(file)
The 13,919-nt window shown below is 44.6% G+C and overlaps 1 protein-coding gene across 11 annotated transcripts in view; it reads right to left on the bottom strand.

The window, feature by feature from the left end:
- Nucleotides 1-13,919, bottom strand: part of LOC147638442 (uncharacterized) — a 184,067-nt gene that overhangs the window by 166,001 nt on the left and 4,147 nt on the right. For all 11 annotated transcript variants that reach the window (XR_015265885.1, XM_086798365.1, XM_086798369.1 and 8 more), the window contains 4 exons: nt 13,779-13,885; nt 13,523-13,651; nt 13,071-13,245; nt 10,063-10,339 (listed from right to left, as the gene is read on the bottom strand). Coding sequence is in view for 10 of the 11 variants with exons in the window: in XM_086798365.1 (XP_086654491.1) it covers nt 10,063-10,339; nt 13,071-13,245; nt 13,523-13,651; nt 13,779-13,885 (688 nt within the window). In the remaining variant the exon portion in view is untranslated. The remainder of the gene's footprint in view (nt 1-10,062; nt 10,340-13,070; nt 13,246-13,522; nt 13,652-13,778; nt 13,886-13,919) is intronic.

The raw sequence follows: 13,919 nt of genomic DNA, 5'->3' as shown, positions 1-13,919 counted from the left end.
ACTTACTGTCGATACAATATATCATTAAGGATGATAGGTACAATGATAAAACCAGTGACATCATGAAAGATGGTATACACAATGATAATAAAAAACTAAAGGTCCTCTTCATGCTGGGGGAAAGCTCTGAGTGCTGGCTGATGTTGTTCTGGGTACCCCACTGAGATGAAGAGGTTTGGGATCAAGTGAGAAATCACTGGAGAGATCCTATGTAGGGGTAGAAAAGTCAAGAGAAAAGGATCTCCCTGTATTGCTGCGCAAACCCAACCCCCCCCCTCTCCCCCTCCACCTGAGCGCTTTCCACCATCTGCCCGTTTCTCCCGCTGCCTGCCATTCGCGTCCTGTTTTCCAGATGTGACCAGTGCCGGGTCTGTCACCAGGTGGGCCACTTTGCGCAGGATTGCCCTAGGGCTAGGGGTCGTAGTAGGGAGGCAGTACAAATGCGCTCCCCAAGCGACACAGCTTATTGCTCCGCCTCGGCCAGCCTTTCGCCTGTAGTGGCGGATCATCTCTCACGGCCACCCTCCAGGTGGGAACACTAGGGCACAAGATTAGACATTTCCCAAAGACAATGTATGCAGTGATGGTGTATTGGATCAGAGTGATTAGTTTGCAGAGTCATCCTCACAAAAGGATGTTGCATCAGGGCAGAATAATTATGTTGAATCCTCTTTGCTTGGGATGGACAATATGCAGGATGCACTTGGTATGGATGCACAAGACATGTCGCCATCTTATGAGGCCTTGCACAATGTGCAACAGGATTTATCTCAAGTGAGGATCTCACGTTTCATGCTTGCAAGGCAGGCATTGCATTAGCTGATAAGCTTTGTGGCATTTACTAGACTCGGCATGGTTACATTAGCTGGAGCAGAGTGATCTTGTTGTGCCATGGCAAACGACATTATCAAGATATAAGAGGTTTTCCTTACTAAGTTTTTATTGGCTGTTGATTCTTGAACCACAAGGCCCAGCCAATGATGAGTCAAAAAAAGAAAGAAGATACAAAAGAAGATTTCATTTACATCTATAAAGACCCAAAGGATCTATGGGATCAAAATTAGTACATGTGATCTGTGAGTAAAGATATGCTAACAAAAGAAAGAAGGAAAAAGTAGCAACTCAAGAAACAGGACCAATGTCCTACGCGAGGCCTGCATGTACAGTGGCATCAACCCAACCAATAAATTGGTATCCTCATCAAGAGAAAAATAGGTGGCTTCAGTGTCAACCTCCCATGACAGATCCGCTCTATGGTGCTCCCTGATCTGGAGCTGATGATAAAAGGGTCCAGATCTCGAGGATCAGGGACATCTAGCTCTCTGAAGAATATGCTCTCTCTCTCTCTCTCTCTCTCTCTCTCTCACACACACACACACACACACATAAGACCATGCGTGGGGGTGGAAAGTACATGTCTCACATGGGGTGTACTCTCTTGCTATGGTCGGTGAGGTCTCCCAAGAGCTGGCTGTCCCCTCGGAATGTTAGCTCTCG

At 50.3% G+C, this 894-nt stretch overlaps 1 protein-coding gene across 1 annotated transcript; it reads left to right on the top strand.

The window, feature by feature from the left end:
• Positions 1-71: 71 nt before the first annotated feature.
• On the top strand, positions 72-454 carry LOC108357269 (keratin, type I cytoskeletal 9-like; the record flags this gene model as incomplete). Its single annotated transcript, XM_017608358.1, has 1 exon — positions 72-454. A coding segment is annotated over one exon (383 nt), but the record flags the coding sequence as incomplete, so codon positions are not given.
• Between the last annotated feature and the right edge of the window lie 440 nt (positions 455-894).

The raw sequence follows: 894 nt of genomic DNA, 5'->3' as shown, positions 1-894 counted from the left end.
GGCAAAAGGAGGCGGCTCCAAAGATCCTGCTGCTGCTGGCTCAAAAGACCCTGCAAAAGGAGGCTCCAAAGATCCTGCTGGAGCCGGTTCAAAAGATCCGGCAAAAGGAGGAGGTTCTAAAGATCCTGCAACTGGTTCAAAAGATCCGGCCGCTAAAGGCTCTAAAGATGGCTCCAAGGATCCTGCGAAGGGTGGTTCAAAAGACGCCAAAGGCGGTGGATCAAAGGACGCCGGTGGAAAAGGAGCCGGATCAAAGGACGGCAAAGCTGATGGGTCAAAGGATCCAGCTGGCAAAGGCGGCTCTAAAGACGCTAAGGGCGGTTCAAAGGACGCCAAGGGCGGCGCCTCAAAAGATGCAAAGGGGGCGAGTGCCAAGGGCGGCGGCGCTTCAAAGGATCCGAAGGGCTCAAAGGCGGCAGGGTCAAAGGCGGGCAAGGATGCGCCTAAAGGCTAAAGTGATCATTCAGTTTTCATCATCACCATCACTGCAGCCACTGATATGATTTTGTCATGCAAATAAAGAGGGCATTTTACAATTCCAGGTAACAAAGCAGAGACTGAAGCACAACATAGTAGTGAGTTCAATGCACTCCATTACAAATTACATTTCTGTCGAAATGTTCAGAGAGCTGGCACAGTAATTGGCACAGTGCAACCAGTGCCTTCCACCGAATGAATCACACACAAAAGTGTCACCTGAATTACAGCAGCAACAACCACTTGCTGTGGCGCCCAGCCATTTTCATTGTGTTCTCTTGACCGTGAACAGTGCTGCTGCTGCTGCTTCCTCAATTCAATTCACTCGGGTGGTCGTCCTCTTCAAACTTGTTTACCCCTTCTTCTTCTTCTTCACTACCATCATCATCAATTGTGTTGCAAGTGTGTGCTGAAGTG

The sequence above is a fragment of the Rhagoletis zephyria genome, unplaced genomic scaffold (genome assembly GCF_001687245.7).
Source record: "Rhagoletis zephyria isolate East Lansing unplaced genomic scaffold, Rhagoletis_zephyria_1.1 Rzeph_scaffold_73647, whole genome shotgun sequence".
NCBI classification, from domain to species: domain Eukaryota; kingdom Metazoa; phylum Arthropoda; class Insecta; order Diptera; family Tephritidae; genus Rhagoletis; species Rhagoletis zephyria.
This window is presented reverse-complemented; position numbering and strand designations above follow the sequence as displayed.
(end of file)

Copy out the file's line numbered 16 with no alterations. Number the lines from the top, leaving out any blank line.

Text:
This window is presented reverse-complemented; position numbering and strand designations above follow the sequence as displayed.